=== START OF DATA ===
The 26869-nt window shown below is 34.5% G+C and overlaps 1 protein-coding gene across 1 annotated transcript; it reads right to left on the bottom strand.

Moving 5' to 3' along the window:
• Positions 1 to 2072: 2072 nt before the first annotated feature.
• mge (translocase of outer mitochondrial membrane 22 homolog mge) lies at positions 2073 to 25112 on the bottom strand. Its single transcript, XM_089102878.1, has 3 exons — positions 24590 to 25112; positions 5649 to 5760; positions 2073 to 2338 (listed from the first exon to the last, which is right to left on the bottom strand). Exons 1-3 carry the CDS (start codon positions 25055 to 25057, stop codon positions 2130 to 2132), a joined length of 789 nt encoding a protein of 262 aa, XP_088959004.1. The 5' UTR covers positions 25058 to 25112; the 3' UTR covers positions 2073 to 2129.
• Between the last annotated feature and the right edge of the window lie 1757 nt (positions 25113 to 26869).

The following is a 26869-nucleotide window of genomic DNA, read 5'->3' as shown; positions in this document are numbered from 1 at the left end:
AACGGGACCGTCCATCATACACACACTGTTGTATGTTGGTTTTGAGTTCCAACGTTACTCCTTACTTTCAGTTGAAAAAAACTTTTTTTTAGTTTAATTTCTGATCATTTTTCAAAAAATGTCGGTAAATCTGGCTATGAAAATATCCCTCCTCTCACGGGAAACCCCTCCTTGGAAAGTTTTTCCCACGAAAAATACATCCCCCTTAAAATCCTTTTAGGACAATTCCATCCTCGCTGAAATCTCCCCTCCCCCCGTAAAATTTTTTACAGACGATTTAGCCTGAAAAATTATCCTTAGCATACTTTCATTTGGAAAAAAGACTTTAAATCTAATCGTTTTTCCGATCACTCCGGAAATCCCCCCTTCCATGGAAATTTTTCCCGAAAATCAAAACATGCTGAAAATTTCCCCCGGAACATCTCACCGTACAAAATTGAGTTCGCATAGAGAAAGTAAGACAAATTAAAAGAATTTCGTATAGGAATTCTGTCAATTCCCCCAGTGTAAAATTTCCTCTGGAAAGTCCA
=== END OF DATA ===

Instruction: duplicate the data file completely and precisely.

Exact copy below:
The 26869-nt window shown below is 34.5% G+C and overlaps 1 protein-coding gene across 1 annotated transcript; it reads right to left on the bottom strand.

Moving 5' to 3' along the window:
• Positions 1 to 2072: 2072 nt before the first annotated feature.
• mge (translocase of outer mitochondrial membrane 22 homolog mge) lies at positions 2073 to 25112 on the bottom strand. Its single transcript, XM_089102878.1, has 3 exons — positions 24590 to 25112; positions 5649 to 5760; positions 2073 to 2338 (listed from the first exon to the last, which is right to left on the bottom strand). Exons 1-3 carry the CDS (start codon positions 25055 to 25057, stop codon positions 2130 to 2132), a joined length of 789 nt encoding a protein of 262 aa, XP_088959004.1. The 5' UTR covers positions 25058 to 25112; the 3' UTR covers positions 2073 to 2129.
• Between the last annotated feature and the right edge of the window lie 1757 nt (positions 25113 to 26869).

The following is a 26869-nucleotide window of genomic DNA, read 5'->3' as shown; positions in this document are numbered from 1 at the left end:
AACGGGACCGTCCATCATACACACACTGTTGTATGTTGGTTTTGAGTTCCAACGTTACTCCTTACTTTCAGTTGAAAAAAACTTTTTTTTAGTTTAATTTCTGATCATTTTTCAAAAAATGTCGGTAAATCTGGCTATGAAAATATCCCTCCTCTCACGGGAAACCCCTCCTTGGAAAGTTTTTCCCACGAAAAATACATCCCCCTTAAAATCCTTTTAGGACAATTCCATCCTCGCTGAAATCTCCCCTCCCCCCGTAAAATTTTTTACAGACGATTTAGCCTGAAAAATTATCCTTAGCATACTTTCATTTGGAAAAAAGACTTTAAATCTAATCGTTTTTCCGATCACTCCGGAAATCCCCCCTTCCATGGAAATTTTTCCCGAAAATCAAAACATGCTGAAAATTTCCCCCGGAACATCTCACCGTACAAAATTGAGTTCGCATAGAGAAAGTAAGACAAATTAAAAGAATTTCGTATAGGAATTCTGTCAATTCCCCCAGTGTAAAATTTCCTCTGGAAAGTCCA